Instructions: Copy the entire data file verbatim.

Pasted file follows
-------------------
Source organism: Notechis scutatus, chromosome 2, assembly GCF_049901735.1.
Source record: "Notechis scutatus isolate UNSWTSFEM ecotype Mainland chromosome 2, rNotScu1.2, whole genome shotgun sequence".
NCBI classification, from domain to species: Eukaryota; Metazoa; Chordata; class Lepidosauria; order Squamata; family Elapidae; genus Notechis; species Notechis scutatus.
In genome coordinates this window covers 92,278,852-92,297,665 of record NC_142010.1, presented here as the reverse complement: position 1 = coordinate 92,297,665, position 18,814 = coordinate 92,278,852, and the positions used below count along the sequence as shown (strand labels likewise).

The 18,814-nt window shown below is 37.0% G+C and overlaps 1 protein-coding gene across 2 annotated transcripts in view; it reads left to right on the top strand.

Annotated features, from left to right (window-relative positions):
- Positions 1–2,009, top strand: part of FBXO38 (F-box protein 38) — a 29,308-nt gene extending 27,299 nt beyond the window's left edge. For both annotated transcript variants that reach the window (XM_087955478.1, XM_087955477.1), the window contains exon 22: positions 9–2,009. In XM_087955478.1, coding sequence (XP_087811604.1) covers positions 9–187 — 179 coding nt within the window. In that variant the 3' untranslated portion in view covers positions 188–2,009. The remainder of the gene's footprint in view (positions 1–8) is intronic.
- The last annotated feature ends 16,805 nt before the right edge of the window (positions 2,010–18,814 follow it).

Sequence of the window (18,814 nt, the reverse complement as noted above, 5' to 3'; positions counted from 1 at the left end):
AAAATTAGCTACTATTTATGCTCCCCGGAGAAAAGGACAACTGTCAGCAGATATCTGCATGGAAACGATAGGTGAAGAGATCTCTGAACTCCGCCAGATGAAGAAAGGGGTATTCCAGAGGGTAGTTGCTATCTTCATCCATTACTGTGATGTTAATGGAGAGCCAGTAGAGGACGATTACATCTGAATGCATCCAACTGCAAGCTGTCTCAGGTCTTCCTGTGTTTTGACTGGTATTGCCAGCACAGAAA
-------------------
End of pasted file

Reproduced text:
Source organism: Notechis scutatus, chromosome 2, assembly GCF_049901735.1.
Source record: "Notechis scutatus isolate UNSWTSFEM ecotype Mainland chromosome 2, rNotScu1.2, whole genome shotgun sequence".
NCBI classification, from domain to species: Eukaryota; Metazoa; Chordata; class Lepidosauria; order Squamata; family Elapidae; genus Notechis; species Notechis scutatus.
In genome coordinates this window covers 92,278,852-92,297,665 of record NC_142010.1, presented here as the reverse complement: position 1 = coordinate 92,297,665, position 18,814 = coordinate 92,278,852, and the positions used below count along the sequence as shown (strand labels likewise).

The 18,814-nt window shown below is 37.0% G+C and overlaps 1 protein-coding gene across 2 annotated transcripts in view; it reads left to right on the top strand.

Annotated features, from left to right (window-relative positions):
- Positions 1–2,009, top strand: part of FBXO38 (F-box protein 38) — a 29,308-nt gene extending 27,299 nt beyond the window's left edge. For both annotated transcript variants that reach the window (XM_087955478.1, XM_087955477.1), the window contains exon 22: positions 9–2,009. In XM_087955478.1, coding sequence (XP_087811604.1) covers positions 9–187 — 179 coding nt within the window. In that variant the 3' untranslated portion in view covers positions 188–2,009. The remainder of the gene's footprint in view (positions 1–8) is intronic.
- The last annotated feature ends 16,805 nt before the right edge of the window (positions 2,010–18,814 follow it).

Sequence of the window (18,814 nt, the reverse complement as noted above, 5' to 3'; positions counted from 1 at the left end):
AAAATTAGCTACTATTTATGCTCCCCGGAGAAAAGGACAACTGTCAGCAGATATCTGCATGGAAACGATAGGTGAAGAGATCTCTGAACTCCGCCAGATGAAGAAAGGGGTATTCCAGAGGGTAGTTGCTATCTTCATCCATTACTGTGATGTTAATGGAGAGCCAGTAGAGGACGATTACATCTGAATGCATCCAACTGCAAGCTGTCTCAGGTCTTCCTGTGTTTTGACTGGTATTGCCAGCACAGAAA